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Top 25 Art Blog - Creative Tourist

The Long Blondes

The Forum, 21st April 2008

Written by Richard Pearmain

A friend of mine recently asked me, stomach story “What is it with Swedish bands and ‘heartbeat’? Both Annie and Robyn have tracks called ‘Heartbeat’, stuff while The Knife wanted to be different and called a track ‘Heartbeats’.” Now, obviously the track I’m about to review is not called ‘Heartbeat’ or even ‘Heartbeats’, but the fact that my British friend could not only name three contemporary Swedish groups but also three of their songs without feeling as if he was exposing a guilty pleasure indicates how much our opinion Swedish music has changed (Ace of Base, anyone?).

Little Dragon
are more Dance-orientated and a good deal less retro than the ‘Heartbeat-ers’, but still know how to craft a Pop song you can be proud to love. ‘Test’ opens with a clanging not dissimilar to the 1950s musique concrete of Stockhausen, as if to remind the listener of electronica’s avant-garde origins, before immediately introducing today’s most irreverent application of such Classical techniques: the 4/4 Dance beat. Punctuated by the most minimal Ska-styled guitar/keyboard I’ve ever encountered (is that just one note?), driven by a Dub-bassline that becomes beautifully indistiguishable from the kick drum and featuring a Jazz interlude, like all great Pop songs ‘Test’ shamelessly steals from the best.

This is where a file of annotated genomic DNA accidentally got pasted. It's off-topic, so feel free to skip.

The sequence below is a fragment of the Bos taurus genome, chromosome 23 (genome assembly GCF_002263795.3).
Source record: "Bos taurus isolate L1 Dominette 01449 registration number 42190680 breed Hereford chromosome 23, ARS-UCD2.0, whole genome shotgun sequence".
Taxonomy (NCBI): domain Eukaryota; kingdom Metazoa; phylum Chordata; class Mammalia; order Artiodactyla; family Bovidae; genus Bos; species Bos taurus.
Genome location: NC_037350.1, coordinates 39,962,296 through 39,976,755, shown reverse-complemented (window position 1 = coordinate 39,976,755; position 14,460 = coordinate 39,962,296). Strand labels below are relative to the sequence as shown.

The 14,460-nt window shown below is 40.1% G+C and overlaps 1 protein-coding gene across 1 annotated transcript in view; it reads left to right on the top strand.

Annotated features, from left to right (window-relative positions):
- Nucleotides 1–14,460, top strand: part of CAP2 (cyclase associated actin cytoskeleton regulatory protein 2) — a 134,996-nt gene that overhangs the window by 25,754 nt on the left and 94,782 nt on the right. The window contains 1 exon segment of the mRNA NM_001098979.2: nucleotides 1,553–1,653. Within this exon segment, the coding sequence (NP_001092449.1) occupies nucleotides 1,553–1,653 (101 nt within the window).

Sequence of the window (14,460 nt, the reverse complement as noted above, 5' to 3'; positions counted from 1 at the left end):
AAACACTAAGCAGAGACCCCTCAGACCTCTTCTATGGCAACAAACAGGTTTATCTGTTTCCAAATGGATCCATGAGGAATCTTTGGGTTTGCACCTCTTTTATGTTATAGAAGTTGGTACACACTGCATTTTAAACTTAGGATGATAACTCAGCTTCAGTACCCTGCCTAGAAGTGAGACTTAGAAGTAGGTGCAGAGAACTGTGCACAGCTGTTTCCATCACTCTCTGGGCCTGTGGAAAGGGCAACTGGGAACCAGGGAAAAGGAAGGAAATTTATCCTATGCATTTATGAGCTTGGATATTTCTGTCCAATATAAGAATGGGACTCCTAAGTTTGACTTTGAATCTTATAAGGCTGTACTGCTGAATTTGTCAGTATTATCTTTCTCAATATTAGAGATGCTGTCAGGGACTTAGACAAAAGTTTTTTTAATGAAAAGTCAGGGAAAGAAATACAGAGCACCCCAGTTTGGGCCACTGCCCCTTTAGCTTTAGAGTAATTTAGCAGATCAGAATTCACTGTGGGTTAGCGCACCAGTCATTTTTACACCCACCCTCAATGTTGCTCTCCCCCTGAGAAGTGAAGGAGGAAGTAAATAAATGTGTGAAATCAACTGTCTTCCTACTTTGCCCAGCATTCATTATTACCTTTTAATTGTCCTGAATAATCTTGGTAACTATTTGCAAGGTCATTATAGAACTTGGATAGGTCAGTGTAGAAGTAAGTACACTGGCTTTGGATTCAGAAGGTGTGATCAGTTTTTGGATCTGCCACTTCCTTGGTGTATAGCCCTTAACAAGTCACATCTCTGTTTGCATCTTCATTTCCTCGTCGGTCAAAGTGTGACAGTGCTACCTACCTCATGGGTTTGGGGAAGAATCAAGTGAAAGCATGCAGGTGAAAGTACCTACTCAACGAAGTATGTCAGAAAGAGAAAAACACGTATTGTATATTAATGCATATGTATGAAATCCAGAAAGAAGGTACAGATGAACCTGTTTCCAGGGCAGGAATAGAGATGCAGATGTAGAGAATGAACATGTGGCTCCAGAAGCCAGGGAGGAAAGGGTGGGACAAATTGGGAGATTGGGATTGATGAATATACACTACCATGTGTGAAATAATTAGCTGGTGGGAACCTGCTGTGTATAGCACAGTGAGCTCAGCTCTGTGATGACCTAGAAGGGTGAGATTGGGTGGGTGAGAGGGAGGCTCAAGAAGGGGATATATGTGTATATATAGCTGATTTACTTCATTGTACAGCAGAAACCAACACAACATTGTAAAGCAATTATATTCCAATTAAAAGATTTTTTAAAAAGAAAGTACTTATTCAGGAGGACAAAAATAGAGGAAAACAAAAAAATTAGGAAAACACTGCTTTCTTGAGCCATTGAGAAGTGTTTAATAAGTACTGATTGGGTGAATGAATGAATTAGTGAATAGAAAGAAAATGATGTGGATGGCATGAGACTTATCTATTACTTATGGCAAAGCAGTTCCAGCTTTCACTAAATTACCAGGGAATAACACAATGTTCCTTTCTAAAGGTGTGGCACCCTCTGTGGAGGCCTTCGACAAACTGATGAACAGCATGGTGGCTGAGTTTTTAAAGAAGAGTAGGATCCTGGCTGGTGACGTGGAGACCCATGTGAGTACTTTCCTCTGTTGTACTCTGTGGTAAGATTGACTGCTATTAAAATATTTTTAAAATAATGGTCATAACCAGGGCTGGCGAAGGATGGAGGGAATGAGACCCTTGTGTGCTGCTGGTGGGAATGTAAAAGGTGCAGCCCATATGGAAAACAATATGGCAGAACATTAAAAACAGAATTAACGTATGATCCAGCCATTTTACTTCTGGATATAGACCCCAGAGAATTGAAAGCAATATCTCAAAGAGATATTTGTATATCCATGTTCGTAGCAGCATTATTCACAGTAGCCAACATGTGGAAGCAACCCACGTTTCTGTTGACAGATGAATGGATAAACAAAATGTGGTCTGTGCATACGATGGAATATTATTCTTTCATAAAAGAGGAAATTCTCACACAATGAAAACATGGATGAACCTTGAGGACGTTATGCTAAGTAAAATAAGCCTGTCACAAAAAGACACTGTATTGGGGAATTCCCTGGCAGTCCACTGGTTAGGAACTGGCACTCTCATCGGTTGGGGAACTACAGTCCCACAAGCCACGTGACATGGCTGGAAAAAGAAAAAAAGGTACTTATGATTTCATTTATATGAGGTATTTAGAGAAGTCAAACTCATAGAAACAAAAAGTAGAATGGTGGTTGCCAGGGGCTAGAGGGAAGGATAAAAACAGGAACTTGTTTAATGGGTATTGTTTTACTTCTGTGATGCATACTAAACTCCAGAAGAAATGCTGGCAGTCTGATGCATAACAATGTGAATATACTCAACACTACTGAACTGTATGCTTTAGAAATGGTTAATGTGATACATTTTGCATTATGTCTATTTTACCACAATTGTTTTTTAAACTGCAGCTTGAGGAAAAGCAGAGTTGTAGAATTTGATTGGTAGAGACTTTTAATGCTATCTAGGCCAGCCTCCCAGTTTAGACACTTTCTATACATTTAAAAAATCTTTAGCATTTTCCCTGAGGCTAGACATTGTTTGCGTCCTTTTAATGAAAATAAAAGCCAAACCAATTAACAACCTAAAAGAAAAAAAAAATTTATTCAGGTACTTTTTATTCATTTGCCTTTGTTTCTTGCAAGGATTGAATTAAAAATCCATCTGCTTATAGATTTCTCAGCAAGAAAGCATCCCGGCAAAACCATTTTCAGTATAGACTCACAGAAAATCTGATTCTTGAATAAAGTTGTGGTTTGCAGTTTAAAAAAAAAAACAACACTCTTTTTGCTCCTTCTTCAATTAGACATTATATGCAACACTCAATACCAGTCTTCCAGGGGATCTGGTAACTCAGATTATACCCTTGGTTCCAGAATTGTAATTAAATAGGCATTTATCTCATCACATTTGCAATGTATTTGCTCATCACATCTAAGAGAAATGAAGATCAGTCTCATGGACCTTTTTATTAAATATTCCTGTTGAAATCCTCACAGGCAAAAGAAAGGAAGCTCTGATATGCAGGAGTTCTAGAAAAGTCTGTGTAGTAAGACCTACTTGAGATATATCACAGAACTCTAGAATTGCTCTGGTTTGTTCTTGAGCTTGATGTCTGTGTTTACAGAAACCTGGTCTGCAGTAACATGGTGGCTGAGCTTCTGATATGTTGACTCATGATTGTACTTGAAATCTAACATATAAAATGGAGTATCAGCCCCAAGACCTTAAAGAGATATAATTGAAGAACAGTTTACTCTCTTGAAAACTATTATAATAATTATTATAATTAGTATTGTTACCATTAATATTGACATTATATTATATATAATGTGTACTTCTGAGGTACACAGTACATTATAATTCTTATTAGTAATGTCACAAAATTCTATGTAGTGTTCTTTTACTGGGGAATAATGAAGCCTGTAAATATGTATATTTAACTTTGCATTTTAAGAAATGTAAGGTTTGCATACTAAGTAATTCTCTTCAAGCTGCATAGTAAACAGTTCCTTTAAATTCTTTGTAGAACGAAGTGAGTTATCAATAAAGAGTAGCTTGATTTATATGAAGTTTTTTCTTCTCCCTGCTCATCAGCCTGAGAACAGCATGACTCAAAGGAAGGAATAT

However, the undeniable highlight of the track is singer Yukimi. Recalling Matthew Herbert’s work with Dani Siciliano, her multitracked laidback delivery effortlessly transports the listener to the centre of a dancefloor at an indeterminate post-midnight hour. Soulful without forced vocal gymnastics and Bluesy without being cliched, much like the music itself, her voice is able to take in all that 20th century music had to offer and exhale something cohesive, contemporary and copious.

A chic dancefloor-filler.

Winding my way from the general hubbub of Old Street on a chilly Tuesday, approved sanctuary was sought in the welcoming environs of the Macbeth, this which was playing host to an album launch by Lynch Rider Lulu, store coupled with a launch for the band’s label, Alien Frequency Productions. I’d seen a bewitching set by Lynch Rider Lulu at the Vibe Bar some weeks ago, so my expectations were high, and I knew I wasn’t to be disappointed.